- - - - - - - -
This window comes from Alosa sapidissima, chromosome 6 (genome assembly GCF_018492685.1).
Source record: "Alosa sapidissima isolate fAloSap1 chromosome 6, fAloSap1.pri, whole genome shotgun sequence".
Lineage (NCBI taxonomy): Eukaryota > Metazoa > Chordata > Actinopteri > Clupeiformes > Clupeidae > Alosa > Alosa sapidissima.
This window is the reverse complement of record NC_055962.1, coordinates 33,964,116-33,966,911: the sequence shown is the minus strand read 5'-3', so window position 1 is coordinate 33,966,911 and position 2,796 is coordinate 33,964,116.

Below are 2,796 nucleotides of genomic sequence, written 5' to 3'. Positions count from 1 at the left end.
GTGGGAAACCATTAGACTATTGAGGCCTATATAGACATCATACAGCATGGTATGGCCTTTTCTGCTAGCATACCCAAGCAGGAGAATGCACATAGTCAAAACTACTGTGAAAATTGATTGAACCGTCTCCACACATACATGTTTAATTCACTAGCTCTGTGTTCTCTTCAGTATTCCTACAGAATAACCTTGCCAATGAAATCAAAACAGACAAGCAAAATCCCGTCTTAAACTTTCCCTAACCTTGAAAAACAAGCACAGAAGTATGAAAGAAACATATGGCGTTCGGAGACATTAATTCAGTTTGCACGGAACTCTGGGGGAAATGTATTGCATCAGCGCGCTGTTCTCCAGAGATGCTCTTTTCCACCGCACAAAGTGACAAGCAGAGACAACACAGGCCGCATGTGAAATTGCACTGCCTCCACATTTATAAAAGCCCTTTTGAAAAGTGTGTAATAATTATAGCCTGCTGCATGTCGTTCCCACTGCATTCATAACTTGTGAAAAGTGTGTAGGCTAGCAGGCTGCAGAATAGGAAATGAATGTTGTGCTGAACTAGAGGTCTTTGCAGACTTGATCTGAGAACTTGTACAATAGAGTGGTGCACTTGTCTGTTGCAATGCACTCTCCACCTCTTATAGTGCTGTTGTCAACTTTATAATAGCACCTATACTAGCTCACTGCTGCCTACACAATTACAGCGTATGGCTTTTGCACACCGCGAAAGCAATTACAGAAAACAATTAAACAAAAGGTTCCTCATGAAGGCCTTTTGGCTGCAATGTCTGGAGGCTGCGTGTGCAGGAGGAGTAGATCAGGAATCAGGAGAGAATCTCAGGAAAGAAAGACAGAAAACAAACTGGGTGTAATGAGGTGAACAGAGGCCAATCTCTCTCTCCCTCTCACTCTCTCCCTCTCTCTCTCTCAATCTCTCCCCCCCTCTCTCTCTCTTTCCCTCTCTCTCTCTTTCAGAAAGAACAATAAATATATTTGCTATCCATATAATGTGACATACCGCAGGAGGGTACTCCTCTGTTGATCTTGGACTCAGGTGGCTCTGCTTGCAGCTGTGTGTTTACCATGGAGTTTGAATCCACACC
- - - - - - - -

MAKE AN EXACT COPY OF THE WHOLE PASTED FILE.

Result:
This window comes from Alosa sapidissima, chromosome 6 (genome assembly GCF_018492685.1).
Source record: "Alosa sapidissima isolate fAloSap1 chromosome 6, fAloSap1.pri, whole genome shotgun sequence".
Lineage (NCBI taxonomy): Eukaryota > Metazoa > Chordata > Actinopteri > Clupeiformes > Clupeidae > Alosa > Alosa sapidissima.
This window is the reverse complement of record NC_055962.1, coordinates 33,964,116-33,966,911: the sequence shown is the minus strand read 5'-3', so window position 1 is coordinate 33,966,911 and position 2,796 is coordinate 33,964,116.

Below are 2,796 nucleotides of genomic sequence, written 5' to 3'. Positions count from 1 at the left end.
GTGGGAAACCATTAGACTATTGAGGCCTATATAGACATCATACAGCATGGTATGGCCTTTTCTGCTAGCATACCCAAGCAGGAGAATGCACATAGTCAAAACTACTGTGAAAATTGATTGAACCGTCTCCACACATACATGTTTAATTCACTAGCTCTGTGTTCTCTTCAGTATTCCTACAGAATAACCTTGCCAATGAAATCAAAACAGACAAGCAAAATCCCGTCTTAAACTTTCCCTAACCTTGAAAAACAAGCACAGAAGTATGAAAGAAACATATGGCGTTCGGAGACATTAATTCAGTTTGCACGGAACTCTGGGGGAAATGTATTGCATCAGCGCGCTGTTCTCCAGAGATGCTCTTTTCCACCGCACAAAGTGACAAGCAGAGACAACACAGGCCGCATGTGAAATTGCACTGCCTCCACATTTATAAAAGCCCTTTTGAAAAGTGTGTAATAATTATAGCCTGCTGCATGTCGTTCCCACTGCATTCATAACTTGTGAAAAGTGTGTAGGCTAGCAGGCTGCAGAATAGGAAATGAATGTTGTGCTGAACTAGAGGTCTTTGCAGACTTGATCTGAGAACTTGTACAATAGAGTGGTGCACTTGTCTGTTGCAATGCACTCTCCACCTCTTATAGTGCTGTTGTCAACTTTATAATAGCACCTATACTAGCTCACTGCTGCCTACACAATTACAGCGTATGGCTTTTGCACACCGCGAAAGCAATTACAGAAAACAATTAAACAAAAGGTTCCTCATGAAGGCCTTTTGGCTGCAATGTCTGGAGGCTGCGTGTGCAGGAGGAGTAGATCAGGAATCAGGAGAGAATCTCAGGAAAGAAAGACAGAAAACAAACTGGGTGTAATGAGGTGAACAGAGGCCAATCTCTCTCTCCCTCTCACTCTCTCCCTCTCTCTCTCTCAATCTCTCCCCCCCTCTCTCTCTCTTTCCCTCTCTCTCTCTTTCAGAAAGAACAATAAATATATTTGCTATCCATATAATGTGACATACCGCAGGAGGGTACTCCTCTGTTGATCTTGGACTCAGGTGGCTCTGCTTGCAGCTGTGTGTTTACCATGGAGTTTGAATCCACACC